Poisoning in Horses: Common Toxic Substances

Poisoning in horses is not a common occurrence, but when poisoning occurs, effects can be disastrous and far-reaching. Listing all toxic substances is impossible, as virtually everything on the planet can be toxic at sufficiently high dosages. What dose is safe and what dose is toxic varies with each toxin, each animal, and each situation. Factors that influence risk from a toxic substance include animal age, concurrent diseases, exposure to concurrent toxins or drugs, reproductive status, and route of exposure. This article will briefly summarize some of the more common toxic substances that can pose risks to horses in North America.

Herbal Supplements: The use of herbal supplements for horses has become common in recent years. Many people believe that if something is "natural," it must be safe and non-toxic. However, some of the most toxic substances on earth are completely natural (such as botulinum toxin, taxine in yew plants, and nicotine). Many herbal and natural supplements are inherently toxic, and many herbal products contain impurities and unknown amounts of "natural" ingredients. Herbal supplements are not well regulated, and studies investigating risks associated with use of these products in horses are lacking.

Plants, Feeds, and Feed Additives: Pastures can contain toxic plants and grasses that can pose risks at certain times during the year or under certain circumstances. Too many toxic plants exist to list here, and importance varies greatly with geographic location. However, all weeds should be viewed with suspicion and identified if possible. Additionally, grains can be contaminated with seeds from poisonous plants. Many shrubs, trees, and ornamental plants can be toxic to horses.

Hay and feed pellets can pose a toxic risk when unintended substances are incorporated into the feed. These substances include toxic weeds, toxic insects such as blister beetles, and dead animals that can serve as the origin of botulinum toxin production. Rotting, decomposing feeds or improperly stored haylage can also contain botulinum toxin. Pelleted or supplemental feeds can contain contaminants such as ionophores (such as momensin) or antibiotics due to mixing errors or contamination from transport vehicles. By-products from grain distillation can be present in supplemental feeds and can contain mycotoxins and antibiotic residues.

Mycotoxins: Grains can contain fungal toxins. Grain screenings or broken grain pieces carry a higher risk of containing significant concentrations of aflatoxins and fumonisins, both important mycotoxins. Some grass forages can contain mycotoxins such as slaframine and lolitrems. Endophyte-infected tall fescue grass can contain egovaline and other mycotoxins that can cause reproductive problems in horses.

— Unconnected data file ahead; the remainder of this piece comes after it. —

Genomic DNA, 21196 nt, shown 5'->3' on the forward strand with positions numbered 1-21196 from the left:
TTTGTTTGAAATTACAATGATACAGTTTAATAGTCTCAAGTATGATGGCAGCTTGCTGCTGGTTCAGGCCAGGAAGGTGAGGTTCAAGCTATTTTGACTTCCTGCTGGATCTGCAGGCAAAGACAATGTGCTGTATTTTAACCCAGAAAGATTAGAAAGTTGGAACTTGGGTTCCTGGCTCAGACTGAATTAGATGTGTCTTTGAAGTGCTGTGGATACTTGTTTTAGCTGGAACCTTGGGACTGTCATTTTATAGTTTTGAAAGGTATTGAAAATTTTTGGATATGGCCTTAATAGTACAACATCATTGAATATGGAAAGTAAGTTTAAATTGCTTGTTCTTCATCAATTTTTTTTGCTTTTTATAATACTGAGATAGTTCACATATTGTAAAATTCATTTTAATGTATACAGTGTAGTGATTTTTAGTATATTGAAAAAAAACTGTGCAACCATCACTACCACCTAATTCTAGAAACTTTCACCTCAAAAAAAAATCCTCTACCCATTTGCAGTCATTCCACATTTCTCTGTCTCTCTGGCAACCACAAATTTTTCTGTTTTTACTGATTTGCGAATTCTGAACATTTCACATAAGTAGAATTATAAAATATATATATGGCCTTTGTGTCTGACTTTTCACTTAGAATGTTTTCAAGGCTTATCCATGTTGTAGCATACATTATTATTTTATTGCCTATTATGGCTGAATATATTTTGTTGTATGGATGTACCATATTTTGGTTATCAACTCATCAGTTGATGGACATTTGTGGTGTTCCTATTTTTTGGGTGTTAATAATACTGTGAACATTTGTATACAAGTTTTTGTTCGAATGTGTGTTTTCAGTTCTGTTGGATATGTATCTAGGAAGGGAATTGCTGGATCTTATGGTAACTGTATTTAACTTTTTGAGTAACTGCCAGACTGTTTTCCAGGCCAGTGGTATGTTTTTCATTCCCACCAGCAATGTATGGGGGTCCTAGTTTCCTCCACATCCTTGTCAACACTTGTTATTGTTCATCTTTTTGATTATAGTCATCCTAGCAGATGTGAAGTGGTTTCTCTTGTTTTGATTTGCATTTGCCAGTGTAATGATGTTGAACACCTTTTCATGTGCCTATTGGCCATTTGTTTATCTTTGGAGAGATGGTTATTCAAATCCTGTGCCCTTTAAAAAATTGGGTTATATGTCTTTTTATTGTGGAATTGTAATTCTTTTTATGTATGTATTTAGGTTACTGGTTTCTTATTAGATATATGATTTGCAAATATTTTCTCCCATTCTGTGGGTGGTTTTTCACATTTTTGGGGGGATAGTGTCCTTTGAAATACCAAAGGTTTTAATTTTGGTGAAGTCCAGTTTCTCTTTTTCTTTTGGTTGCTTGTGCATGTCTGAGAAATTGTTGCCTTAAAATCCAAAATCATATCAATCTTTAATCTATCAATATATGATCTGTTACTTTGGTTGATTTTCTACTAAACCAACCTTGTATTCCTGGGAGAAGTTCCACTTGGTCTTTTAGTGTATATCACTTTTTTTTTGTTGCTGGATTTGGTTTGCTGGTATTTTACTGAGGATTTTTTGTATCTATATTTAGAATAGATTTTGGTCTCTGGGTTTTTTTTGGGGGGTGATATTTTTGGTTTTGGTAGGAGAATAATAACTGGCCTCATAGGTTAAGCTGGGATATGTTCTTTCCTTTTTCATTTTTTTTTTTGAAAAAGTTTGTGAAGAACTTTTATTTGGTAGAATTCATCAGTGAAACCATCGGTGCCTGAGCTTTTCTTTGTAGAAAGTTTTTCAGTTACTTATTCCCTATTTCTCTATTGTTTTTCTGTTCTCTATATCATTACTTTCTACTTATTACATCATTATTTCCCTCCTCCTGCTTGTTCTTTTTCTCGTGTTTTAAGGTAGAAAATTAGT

Metals and Minerals: Mineral and salt supplements potentially can contain incorrect concentrations of minerals due to mixing errors or accidental mislabeling. Direct exposure to toxic metals such as arsenic and lead can occur through contaminated soils; dump sites; ashes of burned, treated lumber; some pesticides; and paint from older buildings or bridges.

Pesticides: Pesticides include products designed to kill rodents, fungi, insects, snails and slugs, weeds, birds, and coyotes or other predators. Many horse owners have rodenticide products in their barns, not realizing that anything that will kill a rodent will also kill a horse if the dosage is high enough. Many pesticides contain flavorings or grain bases that are very attractive to horses. Risks from insecticides, fungicides, and herbicides are generally highest with concentrated products or treated seeds.

Industrial Toxins: Contamination of pasture, water, and air can occur from industrial chemicals and petroleum products that are emitted upwind or upstream. Industrial toxins are not a common cause of poisoning in horses, but veterinarians and owners should be aware of nearby industrial and mining activities.

Venomous Animals: Bites from venomous snakes--most importantly rattlesnakes, copperheads, and water moccasins--are common occurrences in horses in the southern and western parts of North America. Bees, wasps, black widow spiders, fire ants, and brown recluse spiders can also pose risks to horses.

Horse owners, farm managers, and veterinarians should be aware of the myriad of potentially toxic substances that can pose risks to horses and take steps to minimize the chance that poisoning will occur.

Contact: Dr. Cynthia Gaskill, 859/253-0571 ext. 148; Livestock Disease Diagnostic Center; University of Kentucky, Lexington, Ky.

This is an excerpt from Equine Disease Quarterly, funded by underwriters at Lloyd's, London, brokers, and their Kentucky agents.

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About the Author

Equine Disease Quarterly

Equine Disease Quarterly is a quarterly equine disease research newsletter published by the University of Kentucky's Gluck Equine Research Center, and funded by underwriters at Lloyd's of London, brokers, and their agents.

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